- Social Assistance Receipt Among Refugee Claimants in Canada. Among individuals who claimed refugee status upon or after arrival in Canada in the 2000s, about 70% to 80% received social assistance benefits during their first year in the country. The share of total social assistance expenditures paid to refugee claimants ranged from 1.9% to 4.4%, depending on the year and methodology used.
Comprehensive information on more than 250 ethnic origins and population groups is collected and disseminated through the Census of Population.
With the creation of the Center for Gender, Diversity and Inclusion, Statistics Canada will be disseminating more information on Canada's diverse populations. In February 2019, there will be several products released on the demographic and socio-economic situation of the Black population in Canada.
Statistics Canada collects extensive data on gender and conducts analysis on gender issues. Statistics Canada has recently launched the Gender, diversity and inclusion statistics hub which provides a focal point for the latest data and analysis.
Some recent studies:
- Analytical Studies Branch Research Paper Series: Who Are the Working Women in Canada's Top 1%? In January 2019, Statistics Canada published the first gender-based analysis of high-income Canadians in the top 1%, exploring occupational gender gaps and pay differences.
- Economic Insights: Women-owned Enterprises in Canada is the first comprehensive review of women-owned and equally-owned businesses in Canada.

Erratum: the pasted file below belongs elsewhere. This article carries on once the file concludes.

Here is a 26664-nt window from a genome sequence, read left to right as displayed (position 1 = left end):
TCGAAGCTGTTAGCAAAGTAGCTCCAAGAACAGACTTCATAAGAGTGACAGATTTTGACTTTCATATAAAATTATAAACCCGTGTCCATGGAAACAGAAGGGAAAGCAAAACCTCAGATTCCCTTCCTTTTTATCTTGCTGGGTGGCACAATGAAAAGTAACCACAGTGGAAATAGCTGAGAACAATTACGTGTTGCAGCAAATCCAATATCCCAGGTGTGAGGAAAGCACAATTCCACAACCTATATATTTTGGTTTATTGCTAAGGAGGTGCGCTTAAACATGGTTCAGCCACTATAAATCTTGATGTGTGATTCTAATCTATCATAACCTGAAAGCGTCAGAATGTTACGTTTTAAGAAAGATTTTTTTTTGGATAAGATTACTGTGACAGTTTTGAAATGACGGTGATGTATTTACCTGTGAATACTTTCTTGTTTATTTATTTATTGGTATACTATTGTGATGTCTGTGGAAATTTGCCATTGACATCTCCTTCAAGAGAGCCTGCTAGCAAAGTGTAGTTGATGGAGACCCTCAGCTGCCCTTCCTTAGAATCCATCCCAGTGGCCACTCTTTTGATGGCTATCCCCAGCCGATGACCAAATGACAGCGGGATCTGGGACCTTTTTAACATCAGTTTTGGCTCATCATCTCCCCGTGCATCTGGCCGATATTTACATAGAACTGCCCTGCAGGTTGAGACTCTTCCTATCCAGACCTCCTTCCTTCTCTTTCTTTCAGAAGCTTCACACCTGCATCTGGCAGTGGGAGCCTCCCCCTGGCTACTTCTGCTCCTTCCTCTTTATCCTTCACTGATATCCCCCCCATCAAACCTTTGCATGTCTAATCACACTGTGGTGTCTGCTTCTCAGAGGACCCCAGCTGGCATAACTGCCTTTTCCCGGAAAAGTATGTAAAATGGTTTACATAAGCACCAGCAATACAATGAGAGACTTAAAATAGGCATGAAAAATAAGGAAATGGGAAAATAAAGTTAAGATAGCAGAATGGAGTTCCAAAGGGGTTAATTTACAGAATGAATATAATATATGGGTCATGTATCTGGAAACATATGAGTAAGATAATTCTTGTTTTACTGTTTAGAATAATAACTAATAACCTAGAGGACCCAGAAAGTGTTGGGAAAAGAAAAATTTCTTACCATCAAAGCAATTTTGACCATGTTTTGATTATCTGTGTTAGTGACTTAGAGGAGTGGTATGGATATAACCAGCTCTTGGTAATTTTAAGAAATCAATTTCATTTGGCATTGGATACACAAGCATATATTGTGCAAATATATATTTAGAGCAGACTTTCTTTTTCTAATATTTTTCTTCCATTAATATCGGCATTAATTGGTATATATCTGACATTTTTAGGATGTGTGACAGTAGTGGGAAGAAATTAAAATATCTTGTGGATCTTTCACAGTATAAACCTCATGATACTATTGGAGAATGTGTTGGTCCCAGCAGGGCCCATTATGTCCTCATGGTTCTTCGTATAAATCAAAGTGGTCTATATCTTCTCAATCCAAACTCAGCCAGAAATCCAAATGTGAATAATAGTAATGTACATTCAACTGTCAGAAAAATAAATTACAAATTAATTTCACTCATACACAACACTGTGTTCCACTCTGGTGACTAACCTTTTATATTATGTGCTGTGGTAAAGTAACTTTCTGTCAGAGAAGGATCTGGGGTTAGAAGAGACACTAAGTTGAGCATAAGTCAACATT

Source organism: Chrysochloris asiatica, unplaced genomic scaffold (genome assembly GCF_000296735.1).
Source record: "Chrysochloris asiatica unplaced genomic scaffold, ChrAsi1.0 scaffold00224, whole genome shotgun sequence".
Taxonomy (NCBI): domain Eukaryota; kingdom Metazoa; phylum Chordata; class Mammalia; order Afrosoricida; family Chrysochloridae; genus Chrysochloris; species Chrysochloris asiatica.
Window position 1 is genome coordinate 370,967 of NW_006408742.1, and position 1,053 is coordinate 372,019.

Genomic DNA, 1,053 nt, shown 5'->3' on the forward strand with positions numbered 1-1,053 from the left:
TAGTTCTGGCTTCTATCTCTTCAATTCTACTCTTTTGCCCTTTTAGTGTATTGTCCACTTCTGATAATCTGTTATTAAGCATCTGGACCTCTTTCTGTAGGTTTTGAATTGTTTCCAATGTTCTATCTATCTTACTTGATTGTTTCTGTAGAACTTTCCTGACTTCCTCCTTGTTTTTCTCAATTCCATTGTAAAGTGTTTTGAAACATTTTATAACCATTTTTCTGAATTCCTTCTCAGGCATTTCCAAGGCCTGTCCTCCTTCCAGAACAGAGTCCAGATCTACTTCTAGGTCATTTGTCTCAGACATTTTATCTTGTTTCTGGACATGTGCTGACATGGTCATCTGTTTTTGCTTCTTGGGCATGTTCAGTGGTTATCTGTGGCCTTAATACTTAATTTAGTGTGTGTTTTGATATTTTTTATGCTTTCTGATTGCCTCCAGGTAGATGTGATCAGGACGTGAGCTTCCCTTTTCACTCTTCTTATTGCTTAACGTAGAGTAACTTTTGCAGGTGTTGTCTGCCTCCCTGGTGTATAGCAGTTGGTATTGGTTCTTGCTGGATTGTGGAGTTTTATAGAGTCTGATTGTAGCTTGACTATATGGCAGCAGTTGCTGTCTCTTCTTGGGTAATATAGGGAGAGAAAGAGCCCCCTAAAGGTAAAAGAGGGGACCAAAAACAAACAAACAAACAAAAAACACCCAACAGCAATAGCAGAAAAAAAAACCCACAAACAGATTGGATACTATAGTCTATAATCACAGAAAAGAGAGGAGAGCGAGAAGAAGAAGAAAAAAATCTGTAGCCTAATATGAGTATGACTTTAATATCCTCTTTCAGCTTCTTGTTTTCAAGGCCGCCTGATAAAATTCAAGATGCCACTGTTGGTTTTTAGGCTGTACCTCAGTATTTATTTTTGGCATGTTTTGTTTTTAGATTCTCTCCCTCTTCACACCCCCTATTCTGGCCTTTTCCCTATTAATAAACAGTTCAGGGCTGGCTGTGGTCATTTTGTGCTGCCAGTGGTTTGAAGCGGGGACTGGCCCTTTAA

Marriage and divorce
Are more of us getting married or divorced?
Statistics Canada stopped producing data on marriages and divorces at the national level in 2010 due to budget cuts. Statistics Canada continues to collect information from Canadians on marital status and divorce through other sources, such as the census, as well as more detailed information on families through the General Social Survey.
How many underage and forced marriages happen in Canada?
Statistics Canada does not have information on forced marriages in Canada.
Every five years comprehensive information on Indigenous peoples is available with the Census of population, supplemented by the Aboriginal Peoples Survey.
- 2016 Census of Population: Aboriginal peoples
- Labour Market Experiences of First Nations people living off reserve: Key findings from the 2017 Aboriginal Peoples Survey
- Labour market experiences of Métis: Key findings from the 2017 Aboriginal Peoples Survey
- Labour market experiences of Inuit: Key findings from the 2017 Aboriginal Peoples Survey
What is the indigenous on-reserve employment rate?
Statistics Canada has been working with Employment and Social Development Canada to develop new labour market indicators for the on-reserve population using the Census and administrative data.
Survey on Maternal Health
Information on maternal health is available from data collected through the Rapid Stats program, designed to produce information within a 90-day period. Recently, the program has also produced information on cannabis statistics, opioid awareness and the digital economy (see the links in this blog).
Other topics currently being actively collected and developed include Maternal Experiences and Access to Child Care.
Working in partnership with other organizations to fill data gaps